Discussion in 'Amps/Cabs Tech Corner: Amplifier, Cab & Speakers T' started by bluetweed, Dec 7, 2006.
What happens when I go lower than the 100K value slope resistor in a blackface circuit?
Try this and see for yourself. :AOK
Better yet, install a 33K resistor with a 100K pot in series and HEAR for yourself.
Will someone be a dear and tell me finally what a slope resistor actually does? Educate me!
Tell me more about this 33k & 100k pot, BlueStrat. Are you swapping the Bass or Treble control? What's the net result? Will it get rid of some of the "mid-scoop" (which is what I'd like to get rid of in my one amp) ?
Check out the link above to be sure. It sorta sets the center frequency that the tone controls operate over. Changing the value slides the frequencies at which the tone controls operate, higher or lower in the spectrum.
Lowering the slope resistor will add bottom, take away highs and reduce the effectivness of the tone controls. Raising it will have the opposite effect.
Bummer. I'm on a mac and mac isn't supported with the tone stack calculator.
Damn! Seen any of the recent Mac TV ads?
nope. I don't have a TV.
What are they like?
The Mac guy tells the PC guy about all the fun things he can do on his Mac while the PC guy berates him for not being able to do any "serious" work.
Yeah, by "serious" work he actually means spending loads of time installing and running programs to try and rid your PC from ad-ware and viruses.
I'm running Linux and, happily, the TSC is supported, and I get the benefit of not having those pesky email viruses distributed by the Microsoft Virus Propagation Tool... er... I mean... Outlook.
TV's? well, they're kinda like computers, except you just turn it on and wait for stuff to go by. and you can't talk back to it. well you can, but only during sporting events and political debates.
Computers are just fancy TVs...in fact, at my job we call the computers 'TVs'. "Turn off your TV Joe...it's time to go home".
Watching TV cuts into my practice time too much.
Not if you're practicing while you're watching
In what way does it reduce the effectiveness of the tone controls?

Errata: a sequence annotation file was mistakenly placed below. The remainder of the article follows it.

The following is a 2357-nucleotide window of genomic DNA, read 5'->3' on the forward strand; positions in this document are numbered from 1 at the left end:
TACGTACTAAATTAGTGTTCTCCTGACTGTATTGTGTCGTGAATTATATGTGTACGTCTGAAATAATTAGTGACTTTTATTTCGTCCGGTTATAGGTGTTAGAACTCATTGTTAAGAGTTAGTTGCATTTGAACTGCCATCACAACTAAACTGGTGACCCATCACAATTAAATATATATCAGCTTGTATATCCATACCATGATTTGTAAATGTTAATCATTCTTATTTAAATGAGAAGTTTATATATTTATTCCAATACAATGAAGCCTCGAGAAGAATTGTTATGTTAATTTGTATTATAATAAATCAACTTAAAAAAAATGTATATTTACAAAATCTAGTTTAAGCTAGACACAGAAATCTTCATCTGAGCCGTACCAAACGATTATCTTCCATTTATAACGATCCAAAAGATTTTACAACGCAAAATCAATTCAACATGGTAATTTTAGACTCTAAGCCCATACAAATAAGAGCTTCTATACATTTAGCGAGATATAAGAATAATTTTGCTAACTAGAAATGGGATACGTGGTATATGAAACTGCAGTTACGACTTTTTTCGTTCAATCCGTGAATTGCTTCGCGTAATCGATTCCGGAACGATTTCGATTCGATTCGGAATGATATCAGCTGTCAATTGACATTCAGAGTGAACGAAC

A 7, for instance, is "the new 4".
You'll have to turn them to a higher setting to get the same effect you did with the old slope resistor.
BF Fender tone stack, controls centered, screenshot from Duncan's software. Red = 100K, yellow = 56K, purple = 33K.
So it becomes pretty obvious that it's called a slope resistor because it changes the slope of the curve as it descends into and rises out of the "mids scoop". There are also some other side-effects --
- the range of adjustment for any of the tone controls (the effectiveness referred to above) changes with the slope resistor.
- the insertion losses (how much the tone stack attenuates the signal overall) change with the slope resistor.
- the center frequency of the mids control changes with the slope resistor.
- the width of the "mids scoop" changes with the slope resistor.
In more literal terms, the insertion loss change is due to the change in the load seen by the driving stage because the slope resistor is in parallel with the previous stage's plate resistor. Also, because the tone stack is effectively a collection of RC filters you're changing the "R" in RC which changes the center frequency of the filters and the filter's Q (the narrowing or widening of the mids scoop).
One other tidbit to keep in mind if you try Mike's idea re: a potentiometer in place of or in addition to the slope resistor is that the slope resistor in this tone stack sees full plate voltage from the previous stage -- so if you make it a front panel control it's likely to be scratchy from the large DC voltage it sees.